The blast furnace at Florange will recycle waste gases back into the furnace to add to the process of reducing iron ore to iron, cutting emissions by 25%. The remaining emissions would be suitable for CCS, which would lead to a further 50% reduction in emissions. The company hopes to have results from its industrial-scale pilot plant by 2014, Steel Business Briefing notes.

The project is part of the ‘Ultra-Low CO2 Steelmaking’ (ULCOS) programme which aims to develop new steelmaking technologies that could reduce greenhouse gas emissions from steelmaking by over 50%. ULCOS is funded by a group that includes the EU, national governments and companies including steelmakers.

‘Green’ steel technologies costly, time-consuming: execs

Any significant reduction in emissions from te steel industry will requirethe widespread use of greener technologies. However, breakthrough technologies are still years from commercial development and very expensive.

SBB 11 April Technologies aimed at reducing steel’s carbon emissions require significant time and capital to develop, mill executives and experts on the topic contend.

Speaking during Steel Business Briefing’s Green Steel Strategies conference in Brussels on 5-6 April, Jean-Pierre Birat, head of the Ultra-low CO2 Steelmaking (ULCOS) program with ArcelorMittal’s global research and development unit, said the industry has worked to reduce emissions for more than 20 years – well before the EU, US and others undertook similar initiatives.

The EU is requiring steelmakers to reduce greenhouse gas emissions by 21% from 2005 to 2020. “We are fighting, running against time because we are told we must have a solution by 2020, which is a tremendous constraint,” Birat said.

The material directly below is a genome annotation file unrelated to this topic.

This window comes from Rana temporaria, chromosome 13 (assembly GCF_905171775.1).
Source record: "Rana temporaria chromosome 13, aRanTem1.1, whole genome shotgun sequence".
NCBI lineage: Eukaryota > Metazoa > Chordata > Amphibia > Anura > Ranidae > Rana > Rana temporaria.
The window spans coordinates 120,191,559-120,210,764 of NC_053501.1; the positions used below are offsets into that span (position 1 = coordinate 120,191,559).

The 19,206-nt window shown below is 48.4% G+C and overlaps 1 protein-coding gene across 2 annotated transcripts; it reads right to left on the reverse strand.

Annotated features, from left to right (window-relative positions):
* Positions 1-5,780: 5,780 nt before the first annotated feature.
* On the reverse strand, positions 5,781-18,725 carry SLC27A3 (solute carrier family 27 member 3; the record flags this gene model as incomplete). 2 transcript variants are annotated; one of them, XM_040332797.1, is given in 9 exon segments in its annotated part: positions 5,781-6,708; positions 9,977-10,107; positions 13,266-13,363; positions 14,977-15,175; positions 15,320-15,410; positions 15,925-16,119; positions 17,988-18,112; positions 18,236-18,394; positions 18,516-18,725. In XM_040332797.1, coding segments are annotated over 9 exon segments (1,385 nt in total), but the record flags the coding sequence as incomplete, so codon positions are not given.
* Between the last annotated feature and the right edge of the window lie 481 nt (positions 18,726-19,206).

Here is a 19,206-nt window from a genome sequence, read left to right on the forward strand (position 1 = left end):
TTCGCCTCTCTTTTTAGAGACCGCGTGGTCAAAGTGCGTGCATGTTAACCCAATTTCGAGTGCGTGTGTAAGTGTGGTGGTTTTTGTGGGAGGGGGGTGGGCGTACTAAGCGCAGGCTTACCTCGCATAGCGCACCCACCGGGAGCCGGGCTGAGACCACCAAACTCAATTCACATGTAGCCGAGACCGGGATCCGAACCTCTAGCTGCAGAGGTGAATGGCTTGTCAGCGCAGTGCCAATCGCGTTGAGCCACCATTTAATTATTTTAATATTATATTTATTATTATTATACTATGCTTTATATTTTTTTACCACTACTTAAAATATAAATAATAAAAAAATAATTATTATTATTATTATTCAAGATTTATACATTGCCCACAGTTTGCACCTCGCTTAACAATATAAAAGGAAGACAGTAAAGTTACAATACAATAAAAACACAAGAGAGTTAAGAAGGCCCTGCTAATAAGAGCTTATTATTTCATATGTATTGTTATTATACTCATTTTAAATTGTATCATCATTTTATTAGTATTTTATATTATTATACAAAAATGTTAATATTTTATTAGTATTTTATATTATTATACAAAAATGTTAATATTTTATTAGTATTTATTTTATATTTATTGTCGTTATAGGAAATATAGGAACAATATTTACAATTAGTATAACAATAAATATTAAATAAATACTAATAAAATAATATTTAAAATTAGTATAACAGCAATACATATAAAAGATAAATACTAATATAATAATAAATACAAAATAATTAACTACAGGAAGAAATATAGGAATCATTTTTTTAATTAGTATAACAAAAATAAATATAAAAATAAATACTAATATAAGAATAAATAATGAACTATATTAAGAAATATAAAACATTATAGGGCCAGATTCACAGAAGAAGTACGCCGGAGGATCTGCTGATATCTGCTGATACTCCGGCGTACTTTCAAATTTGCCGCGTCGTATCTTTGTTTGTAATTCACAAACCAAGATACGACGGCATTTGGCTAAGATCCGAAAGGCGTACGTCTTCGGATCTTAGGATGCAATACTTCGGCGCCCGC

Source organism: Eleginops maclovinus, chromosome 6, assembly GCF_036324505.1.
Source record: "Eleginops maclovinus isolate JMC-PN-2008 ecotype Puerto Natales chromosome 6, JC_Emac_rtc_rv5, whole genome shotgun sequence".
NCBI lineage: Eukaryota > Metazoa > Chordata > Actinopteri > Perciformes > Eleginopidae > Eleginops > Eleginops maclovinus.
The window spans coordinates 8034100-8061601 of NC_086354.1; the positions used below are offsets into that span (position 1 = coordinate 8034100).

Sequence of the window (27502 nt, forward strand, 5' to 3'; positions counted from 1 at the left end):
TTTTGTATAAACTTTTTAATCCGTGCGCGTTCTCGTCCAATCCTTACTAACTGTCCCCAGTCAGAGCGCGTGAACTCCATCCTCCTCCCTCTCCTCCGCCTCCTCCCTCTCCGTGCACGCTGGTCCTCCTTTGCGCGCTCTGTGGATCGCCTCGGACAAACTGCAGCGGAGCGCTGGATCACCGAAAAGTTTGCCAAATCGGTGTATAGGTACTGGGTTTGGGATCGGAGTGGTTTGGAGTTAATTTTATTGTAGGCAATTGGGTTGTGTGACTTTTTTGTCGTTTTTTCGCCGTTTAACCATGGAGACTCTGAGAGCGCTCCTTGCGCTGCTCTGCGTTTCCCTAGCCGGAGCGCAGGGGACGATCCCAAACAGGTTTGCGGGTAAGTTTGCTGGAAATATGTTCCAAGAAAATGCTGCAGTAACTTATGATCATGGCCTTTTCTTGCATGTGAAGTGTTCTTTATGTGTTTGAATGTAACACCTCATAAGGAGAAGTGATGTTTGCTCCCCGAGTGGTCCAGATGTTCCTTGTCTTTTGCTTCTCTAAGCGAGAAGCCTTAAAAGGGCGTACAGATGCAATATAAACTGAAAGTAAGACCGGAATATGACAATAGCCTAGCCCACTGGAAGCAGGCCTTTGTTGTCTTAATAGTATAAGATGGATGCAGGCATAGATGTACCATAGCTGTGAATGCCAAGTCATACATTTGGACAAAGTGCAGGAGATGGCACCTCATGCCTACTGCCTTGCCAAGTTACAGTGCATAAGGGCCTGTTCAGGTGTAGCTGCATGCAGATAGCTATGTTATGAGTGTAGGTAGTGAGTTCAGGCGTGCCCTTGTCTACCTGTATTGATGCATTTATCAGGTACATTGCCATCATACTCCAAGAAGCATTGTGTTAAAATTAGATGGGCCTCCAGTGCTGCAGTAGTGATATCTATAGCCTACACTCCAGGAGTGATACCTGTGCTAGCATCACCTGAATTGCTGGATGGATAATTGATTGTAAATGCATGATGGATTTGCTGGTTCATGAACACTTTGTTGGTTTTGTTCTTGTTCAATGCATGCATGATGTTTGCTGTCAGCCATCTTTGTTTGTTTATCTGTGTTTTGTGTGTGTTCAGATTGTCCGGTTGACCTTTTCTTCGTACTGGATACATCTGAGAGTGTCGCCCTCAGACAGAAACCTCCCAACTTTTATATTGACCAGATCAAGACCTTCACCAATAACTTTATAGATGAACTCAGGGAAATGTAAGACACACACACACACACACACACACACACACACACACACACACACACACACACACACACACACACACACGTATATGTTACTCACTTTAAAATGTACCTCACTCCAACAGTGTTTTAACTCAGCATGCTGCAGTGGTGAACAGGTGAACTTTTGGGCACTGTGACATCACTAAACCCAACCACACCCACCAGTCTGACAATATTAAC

Mills have been working on ULCOS technologies, such as the HIsarna project at Tata Steel Europe’s IJmuiden plant in the Netherlands. The €60m (US$86.6m) pilot project features an internal “melting cyclone” that involves direct insertion of coal, ore and oxygen to help reduce CO2 emissions by 20%. If carbon sequestration also is employed, CO2 can be reduced by 80%.

However, even with a commissioning this month, the HIsarna plant’s industrial scale demonstration phase would run from 2014-2018. “We cannot expect any of this technology to be capturing CO2 in a way that makes sense before 2020,” Birat said.

And, as CO2 efforts drive up costs in developed regions, end users could simply buy elsewhere. “They’re going to get it from markets where they can make it cheaper,” Nucor’s GM of environmental affairs Steve Rowlan said.

Nucor exec says ‘let market drive’ GHG reduction

While integrated steelmakers are very concerned about the direct costs of cap and trade schemes, EAF producers are more worried about the effect on electricity prices.

SBB 7 April Competition and self-directed technological innovation should drive the global steel industry’s efforts to reduce its carbon footprint, not government initiatives, according to a high-ranking Nucor executive.

Speaking on 6 April during Steel Business Briefing’s Green Steel Strategies conference in Brussels, Nucor GM of environmental affairs Steve Rowlan said the US steel industry has already reduced CO2 emissions by some 28-30% since 1990.

“That was not because of any government edict. Competition drives it,” Rowlan said. “We’re looking at more technologies that would make us more efficient. Let the market drive it.”

Controversial climate change legislation that died in the US Congress likely would have resulted in a net temperature reduction of less than 0.1% Celsius. “In statistics, that’s in the chatter,” Rowlan said.

“We’re trading carbon. We’re buying carbon. We’ve got governments involved,” he said. “But in the meantime, nobody’s talking about whether it will make a difference.”

He said various GHG reduction schemes being pursued in the US and abroad could potentially triple electricity rates for steelmakers and other manufacturers.

“We need affordable, reliable and abundant energy. I don’t wish anything bad for the rest of the world, but if they want a cap-and-trade program, more power to them,” Rowlan said. “It takes what would be an otherwise green industry and turns it into a red industry, while we’re not really addressing the problem … if it really exists.”

“You can’t be sustainable if you’re not profitable,” he added. “You can’t be profitable if you’re paying exorbitant amounts for energy.”